John McCain is making a concerted effort to acknowledge the decline in American jobs and explain how his plans will help workers. Of course, you don’t get points for just recognizing a problem. You need genuine solutions. Does McCain have any?

At the center of his workers assistance plan are (and here’s a big surprise) tax cuts and tax credits.

  • He would increase the child deduction from $3,500 to $7,000 for every dependent.
  • He would provide refundable tax credits of $2,500 for individuals and $5,000 for families who purchase their own health insurance.
  • He would keep taxes on small businesses low and so as to ensure those companies can keep hiring.
  • He would build 45 new nuclear plants.

These are all previously announced initiatives that McCain is repackaging as a pro-worker plan. But that’s ok because, for the most part, they aren’t bad ideas – although I imagine none of this would be particularly cheap

Ideology and such aside, I would love to receive a larger child deduction and since my family has to purchase our own health insurance, the tax credit sounds like a much quicker and more achievable way to help me out than Barack Obama’s grand healthcare plan.

As for nuclear plants, I think they are the most pragmatic energy solution available to us and their construction and maintenance would indeed create jobs, notably ones that cannot be outsourced.

Of course, what makes McCain’s plan likable – it’s straightforwardness – is also what makes it problematic. Obama is already saying McCain just wants to continue the George Bush “help the wealthy” tax policies, a criticism that sticks because McCain has not adequately balanced his tax cutting desire with the level of budgetary cuts necessary to begin lowering our national debt. McCain’s tax enthusiasm makes him sound like a Bush redux.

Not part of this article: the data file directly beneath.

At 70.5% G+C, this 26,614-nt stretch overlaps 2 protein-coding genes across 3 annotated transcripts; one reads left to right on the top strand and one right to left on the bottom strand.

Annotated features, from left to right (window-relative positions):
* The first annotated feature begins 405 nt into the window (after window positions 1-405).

Personally, I would like to see McCain expand on his nuclear power plant idea and begin pushing more energy and infrastructure initiatives. Obama talks about green jobs and infrastructure investment but McCain could go further and propose a detailed plan for fixing our crumbling infrastructure while putting in place the kinds of transportation networks we need in a world with higher and higher fuel costs.

McCain could very easily present these kinds of ideas with a patriotic overtone that emphasizes the national security implications and promotes the American work ethic/can-do spirit. Costly? Oh yeah. But if we’re going to be throwing money around (and it seems no matter who we elect this year, a balanced budget will be an afterthought), we might as well directly invest in ourselves. I can think of nothing that would so assuredly create new jobs and so positively impact our future economic viability as would improving our infrastructure and increasing our energy independence.

I doubt McCain will make such a bold proposal but, if he wants to be able to compete with Obama on domestic issues, he’ll need to find more inspiring ideas than the practical but easily maligned plans he’s currently promoting.

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